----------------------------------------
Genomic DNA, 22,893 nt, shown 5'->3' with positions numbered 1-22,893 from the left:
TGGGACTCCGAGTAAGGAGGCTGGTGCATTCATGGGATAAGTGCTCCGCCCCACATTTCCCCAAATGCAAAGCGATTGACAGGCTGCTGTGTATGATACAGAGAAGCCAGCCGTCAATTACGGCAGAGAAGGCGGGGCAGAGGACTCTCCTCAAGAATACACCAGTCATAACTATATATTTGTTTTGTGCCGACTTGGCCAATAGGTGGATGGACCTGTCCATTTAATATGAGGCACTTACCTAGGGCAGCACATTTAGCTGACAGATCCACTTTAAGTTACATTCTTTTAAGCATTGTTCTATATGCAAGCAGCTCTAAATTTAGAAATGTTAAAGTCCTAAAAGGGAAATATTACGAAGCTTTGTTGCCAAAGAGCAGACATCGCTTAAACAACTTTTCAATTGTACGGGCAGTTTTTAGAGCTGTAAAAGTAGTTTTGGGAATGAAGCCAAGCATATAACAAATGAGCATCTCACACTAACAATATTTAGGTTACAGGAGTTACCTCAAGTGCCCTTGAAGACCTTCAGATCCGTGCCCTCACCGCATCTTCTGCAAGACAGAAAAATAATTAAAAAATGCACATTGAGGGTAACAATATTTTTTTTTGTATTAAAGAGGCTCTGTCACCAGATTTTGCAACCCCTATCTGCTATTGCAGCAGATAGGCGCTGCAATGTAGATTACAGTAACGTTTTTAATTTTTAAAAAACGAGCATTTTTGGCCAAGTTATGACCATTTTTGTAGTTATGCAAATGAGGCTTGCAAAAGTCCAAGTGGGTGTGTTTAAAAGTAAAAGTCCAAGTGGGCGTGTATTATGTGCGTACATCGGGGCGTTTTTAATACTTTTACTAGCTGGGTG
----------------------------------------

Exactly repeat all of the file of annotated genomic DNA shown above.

Genomic DNA, 22,893 nt, shown 5'->3' with positions numbered 1-22,893 from the left:
TGGGACTCCGAGTAAGGAGGCTGGTGCATTCATGGGATAAGTGCTCCGCCCCACATTTCCCCAAATGCAAAGCGATTGACAGGCTGCTGTGTATGATACAGAGAAGCCAGCCGTCAATTACGGCAGAGAAGGCGGGGCAGAGGACTCTCCTCAAGAATACACCAGTCATAACTATATATTTGTTTTGTGCCGACTTGGCCAATAGGTGGATGGACCTGTCCATTTAATATGAGGCACTTACCTAGGGCAGCACATTTAGCTGACAGATCCACTTTAAGTTACATTCTTTTAAGCATTGTTCTATATGCAAGCAGCTCTAAATTTAGAAATGTTAAAGTCCTAAAAGGGAAATATTACGAAGCTTTGTTGCCAAAGAGCAGACATCGCTTAAACAACTTTTCAATTGTACGGGCAGTTTTTAGAGCTGTAAAAGTAGTTTTGGGAATGAAGCCAAGCATATAACAAATGAGCATCTCACACTAACAATATTTAGGTTACAGGAGTTACCTCAAGTGCCCTTGAAGACCTTCAGATCCGTGCCCTCACCGCATCTTCTGCAAGACAGAAAAATAATTAAAAAATGCACATTGAGGGTAACAATATTTTTTTTTGTATTAAAGAGGCTCTGTCACCAGATTTTGCAACCCCTATCTGCTATTGCAGCAGATAGGCGCTGCAATGTAGATTACAGTAACGTTTTTAATTTTTAAAAAACGAGCATTTTTGGCCAAGTTATGACCATTTTTGTAGTTATGCAAATGAGGCTTGCAAAAGTCCAAGTGGGTGTGTTTAAAAGTAAAAGTCCAAGTGGGCGTGTATTATGTGCGTACATCGGGGCGTTTTTAATACTTTTACTAGCTGGGTG